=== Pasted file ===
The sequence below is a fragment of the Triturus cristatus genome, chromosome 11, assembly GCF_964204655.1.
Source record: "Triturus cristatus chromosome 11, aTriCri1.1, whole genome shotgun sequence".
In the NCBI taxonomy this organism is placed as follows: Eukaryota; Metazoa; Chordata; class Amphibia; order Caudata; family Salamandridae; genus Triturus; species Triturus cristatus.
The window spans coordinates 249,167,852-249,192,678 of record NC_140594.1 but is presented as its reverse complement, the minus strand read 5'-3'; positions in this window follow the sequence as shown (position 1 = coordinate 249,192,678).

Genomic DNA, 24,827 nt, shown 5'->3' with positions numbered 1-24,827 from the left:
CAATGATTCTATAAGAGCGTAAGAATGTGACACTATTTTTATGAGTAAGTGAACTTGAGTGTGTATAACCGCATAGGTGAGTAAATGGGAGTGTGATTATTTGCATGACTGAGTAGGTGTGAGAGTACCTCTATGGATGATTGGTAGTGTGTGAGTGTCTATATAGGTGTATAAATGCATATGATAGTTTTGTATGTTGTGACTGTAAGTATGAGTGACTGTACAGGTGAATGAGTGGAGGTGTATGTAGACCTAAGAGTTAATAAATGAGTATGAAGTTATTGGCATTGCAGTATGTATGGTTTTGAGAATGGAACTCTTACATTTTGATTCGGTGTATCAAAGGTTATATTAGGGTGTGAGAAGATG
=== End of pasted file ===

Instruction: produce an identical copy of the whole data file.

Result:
The sequence below is a fragment of the Triturus cristatus genome, chromosome 11, assembly GCF_964204655.1.
Source record: "Triturus cristatus chromosome 11, aTriCri1.1, whole genome shotgun sequence".
In the NCBI taxonomy this organism is placed as follows: Eukaryota; Metazoa; Chordata; class Amphibia; order Caudata; family Salamandridae; genus Triturus; species Triturus cristatus.
The window spans coordinates 249,167,852-249,192,678 of record NC_140594.1 but is presented as its reverse complement, the minus strand read 5'-3'; positions in this window follow the sequence as shown (position 1 = coordinate 249,192,678).

Genomic DNA, 24,827 nt, shown 5'->3' with positions numbered 1-24,827 from the left:
CAATGATTCTATAAGAGCGTAAGAATGTGACACTATTTTTATGAGTAAGTGAACTTGAGTGTGTATAACCGCATAGGTGAGTAAATGGGAGTGTGATTATTTGCATGACTGAGTAGGTGTGAGAGTACCTCTATGGATGATTGGTAGTGTGTGAGTGTCTATATAGGTGTATAAATGCATATGATAGTTTTGTATGTTGTGACTGTAAGTATGAGTGACTGTACAGGTGAATGAGTGGAGGTGTATGTAGACCTAAGAGTTAATAAATGAGTATGAAGTTATTGGCATTGCAGTATGTATGGTTTTGAGAATGGAACTCTTACATTTTGATTCGGTGTATCAAAGGTTATATTAGGGTGTGAGAAGATG